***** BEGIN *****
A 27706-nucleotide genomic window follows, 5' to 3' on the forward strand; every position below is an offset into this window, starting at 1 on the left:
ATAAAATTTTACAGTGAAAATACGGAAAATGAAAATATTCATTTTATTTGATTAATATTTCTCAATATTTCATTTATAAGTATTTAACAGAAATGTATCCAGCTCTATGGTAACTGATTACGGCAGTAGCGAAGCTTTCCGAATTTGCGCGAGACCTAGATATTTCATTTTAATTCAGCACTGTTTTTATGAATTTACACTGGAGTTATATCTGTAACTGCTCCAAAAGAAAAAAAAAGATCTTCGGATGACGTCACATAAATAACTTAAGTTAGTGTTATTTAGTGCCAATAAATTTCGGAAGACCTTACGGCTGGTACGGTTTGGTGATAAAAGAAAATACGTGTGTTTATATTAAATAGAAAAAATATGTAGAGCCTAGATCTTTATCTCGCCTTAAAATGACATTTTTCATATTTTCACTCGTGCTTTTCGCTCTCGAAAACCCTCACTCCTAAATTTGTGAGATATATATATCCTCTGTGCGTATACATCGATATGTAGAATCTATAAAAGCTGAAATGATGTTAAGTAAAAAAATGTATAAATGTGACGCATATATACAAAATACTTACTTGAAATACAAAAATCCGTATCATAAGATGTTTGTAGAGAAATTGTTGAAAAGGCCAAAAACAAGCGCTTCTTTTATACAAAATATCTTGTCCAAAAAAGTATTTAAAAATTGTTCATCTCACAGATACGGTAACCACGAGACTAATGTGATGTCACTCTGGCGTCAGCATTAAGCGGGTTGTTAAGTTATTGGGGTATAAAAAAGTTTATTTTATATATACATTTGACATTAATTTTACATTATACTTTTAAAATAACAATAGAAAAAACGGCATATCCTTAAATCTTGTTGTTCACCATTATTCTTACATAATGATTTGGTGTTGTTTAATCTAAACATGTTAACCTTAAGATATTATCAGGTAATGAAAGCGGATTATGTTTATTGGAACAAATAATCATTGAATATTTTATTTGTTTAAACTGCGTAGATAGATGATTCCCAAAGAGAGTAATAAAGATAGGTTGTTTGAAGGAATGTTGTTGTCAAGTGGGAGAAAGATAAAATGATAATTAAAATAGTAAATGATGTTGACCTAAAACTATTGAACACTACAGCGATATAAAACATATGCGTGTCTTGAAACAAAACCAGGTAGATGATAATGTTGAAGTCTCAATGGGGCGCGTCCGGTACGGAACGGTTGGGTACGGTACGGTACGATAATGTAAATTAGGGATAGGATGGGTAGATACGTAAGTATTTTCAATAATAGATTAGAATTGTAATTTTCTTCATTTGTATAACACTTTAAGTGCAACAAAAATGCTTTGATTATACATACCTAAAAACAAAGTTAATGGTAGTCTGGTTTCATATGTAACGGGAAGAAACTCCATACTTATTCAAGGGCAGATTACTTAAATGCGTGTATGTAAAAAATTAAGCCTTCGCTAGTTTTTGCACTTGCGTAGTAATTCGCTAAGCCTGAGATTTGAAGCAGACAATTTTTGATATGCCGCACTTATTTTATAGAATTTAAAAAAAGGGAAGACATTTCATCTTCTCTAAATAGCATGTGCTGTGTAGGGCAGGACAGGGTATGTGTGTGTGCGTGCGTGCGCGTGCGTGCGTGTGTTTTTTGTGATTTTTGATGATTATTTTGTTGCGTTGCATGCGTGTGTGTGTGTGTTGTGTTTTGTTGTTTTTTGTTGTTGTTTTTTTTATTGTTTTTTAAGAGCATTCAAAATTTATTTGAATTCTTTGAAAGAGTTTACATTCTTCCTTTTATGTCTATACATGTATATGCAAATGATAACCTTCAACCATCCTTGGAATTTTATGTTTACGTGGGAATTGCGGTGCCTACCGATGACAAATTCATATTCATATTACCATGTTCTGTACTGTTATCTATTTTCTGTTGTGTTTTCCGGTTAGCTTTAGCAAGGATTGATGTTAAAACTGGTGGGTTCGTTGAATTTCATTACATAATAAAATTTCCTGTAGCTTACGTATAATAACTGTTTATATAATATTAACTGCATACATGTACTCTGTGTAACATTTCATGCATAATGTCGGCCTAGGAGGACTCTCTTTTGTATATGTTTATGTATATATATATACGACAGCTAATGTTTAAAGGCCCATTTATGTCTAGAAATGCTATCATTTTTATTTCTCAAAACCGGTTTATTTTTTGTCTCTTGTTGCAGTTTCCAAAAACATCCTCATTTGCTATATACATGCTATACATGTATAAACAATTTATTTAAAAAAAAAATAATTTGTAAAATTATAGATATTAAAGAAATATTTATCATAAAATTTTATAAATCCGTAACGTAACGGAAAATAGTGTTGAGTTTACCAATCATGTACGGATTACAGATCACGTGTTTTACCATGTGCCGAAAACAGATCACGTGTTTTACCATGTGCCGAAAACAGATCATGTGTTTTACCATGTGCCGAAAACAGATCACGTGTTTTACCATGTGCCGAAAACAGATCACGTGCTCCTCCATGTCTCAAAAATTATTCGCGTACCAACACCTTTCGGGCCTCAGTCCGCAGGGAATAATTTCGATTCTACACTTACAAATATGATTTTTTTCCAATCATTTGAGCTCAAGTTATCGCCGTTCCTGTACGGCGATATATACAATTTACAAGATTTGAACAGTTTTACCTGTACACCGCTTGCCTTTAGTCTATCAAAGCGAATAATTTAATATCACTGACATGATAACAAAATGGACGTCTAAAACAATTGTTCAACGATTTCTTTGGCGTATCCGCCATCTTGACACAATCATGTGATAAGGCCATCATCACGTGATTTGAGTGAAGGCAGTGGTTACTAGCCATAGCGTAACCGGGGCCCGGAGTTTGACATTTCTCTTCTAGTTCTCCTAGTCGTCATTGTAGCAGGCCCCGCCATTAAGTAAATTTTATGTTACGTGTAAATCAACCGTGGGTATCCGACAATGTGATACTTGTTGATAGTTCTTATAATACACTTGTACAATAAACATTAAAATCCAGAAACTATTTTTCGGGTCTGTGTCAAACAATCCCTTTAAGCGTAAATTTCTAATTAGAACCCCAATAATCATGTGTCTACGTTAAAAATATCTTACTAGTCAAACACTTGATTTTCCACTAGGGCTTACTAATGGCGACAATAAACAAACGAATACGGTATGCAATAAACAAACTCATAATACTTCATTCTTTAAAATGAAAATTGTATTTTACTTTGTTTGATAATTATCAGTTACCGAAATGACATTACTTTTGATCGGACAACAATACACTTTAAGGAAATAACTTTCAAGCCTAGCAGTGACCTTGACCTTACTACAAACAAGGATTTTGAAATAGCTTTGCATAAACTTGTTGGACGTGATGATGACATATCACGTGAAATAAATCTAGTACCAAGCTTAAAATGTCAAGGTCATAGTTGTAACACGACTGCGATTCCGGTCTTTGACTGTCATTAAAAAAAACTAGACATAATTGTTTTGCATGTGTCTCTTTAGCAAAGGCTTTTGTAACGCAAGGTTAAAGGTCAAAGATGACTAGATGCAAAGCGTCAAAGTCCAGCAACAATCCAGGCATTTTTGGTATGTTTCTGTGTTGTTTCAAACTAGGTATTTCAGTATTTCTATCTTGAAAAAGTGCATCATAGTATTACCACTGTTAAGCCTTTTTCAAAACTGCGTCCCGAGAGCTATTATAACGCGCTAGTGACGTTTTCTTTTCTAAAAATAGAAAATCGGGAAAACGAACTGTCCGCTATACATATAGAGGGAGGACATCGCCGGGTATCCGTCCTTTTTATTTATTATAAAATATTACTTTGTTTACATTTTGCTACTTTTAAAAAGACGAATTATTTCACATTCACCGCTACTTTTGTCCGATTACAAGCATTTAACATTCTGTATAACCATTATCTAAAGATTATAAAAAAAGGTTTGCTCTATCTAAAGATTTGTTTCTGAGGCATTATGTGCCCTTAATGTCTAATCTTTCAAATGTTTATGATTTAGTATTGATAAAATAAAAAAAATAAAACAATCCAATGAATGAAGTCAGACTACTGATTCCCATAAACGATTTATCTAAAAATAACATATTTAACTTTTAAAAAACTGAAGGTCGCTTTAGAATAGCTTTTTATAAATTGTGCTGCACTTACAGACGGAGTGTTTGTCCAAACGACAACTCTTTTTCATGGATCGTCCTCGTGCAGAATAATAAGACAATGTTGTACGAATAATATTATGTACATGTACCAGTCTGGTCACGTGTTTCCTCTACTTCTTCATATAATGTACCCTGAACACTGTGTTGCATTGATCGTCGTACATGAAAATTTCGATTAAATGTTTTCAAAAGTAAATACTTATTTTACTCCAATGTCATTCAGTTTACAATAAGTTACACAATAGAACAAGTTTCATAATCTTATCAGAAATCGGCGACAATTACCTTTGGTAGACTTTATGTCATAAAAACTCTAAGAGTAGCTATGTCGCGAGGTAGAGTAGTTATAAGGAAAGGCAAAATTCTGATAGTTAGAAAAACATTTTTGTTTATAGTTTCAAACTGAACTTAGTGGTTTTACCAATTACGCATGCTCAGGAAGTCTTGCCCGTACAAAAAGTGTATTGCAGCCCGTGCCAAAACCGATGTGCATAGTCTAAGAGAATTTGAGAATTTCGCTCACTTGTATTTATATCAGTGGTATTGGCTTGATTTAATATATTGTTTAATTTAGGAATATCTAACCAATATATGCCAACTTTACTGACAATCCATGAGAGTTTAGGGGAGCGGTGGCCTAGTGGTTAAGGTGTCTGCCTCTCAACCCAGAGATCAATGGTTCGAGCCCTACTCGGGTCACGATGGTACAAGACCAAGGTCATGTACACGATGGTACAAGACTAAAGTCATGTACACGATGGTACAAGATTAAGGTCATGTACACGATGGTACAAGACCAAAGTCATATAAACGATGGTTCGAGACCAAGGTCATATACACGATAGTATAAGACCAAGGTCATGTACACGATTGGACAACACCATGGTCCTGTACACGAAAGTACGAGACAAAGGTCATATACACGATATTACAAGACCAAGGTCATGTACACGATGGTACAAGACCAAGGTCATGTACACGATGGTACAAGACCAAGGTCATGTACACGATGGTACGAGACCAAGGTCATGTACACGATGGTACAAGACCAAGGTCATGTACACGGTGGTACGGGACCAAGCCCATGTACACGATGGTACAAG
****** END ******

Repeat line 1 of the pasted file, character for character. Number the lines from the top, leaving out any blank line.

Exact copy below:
A 27706-nucleotide genomic window follows, 5' to 3' on the forward strand; every position below is an offset into this window, starting at 1 on the left: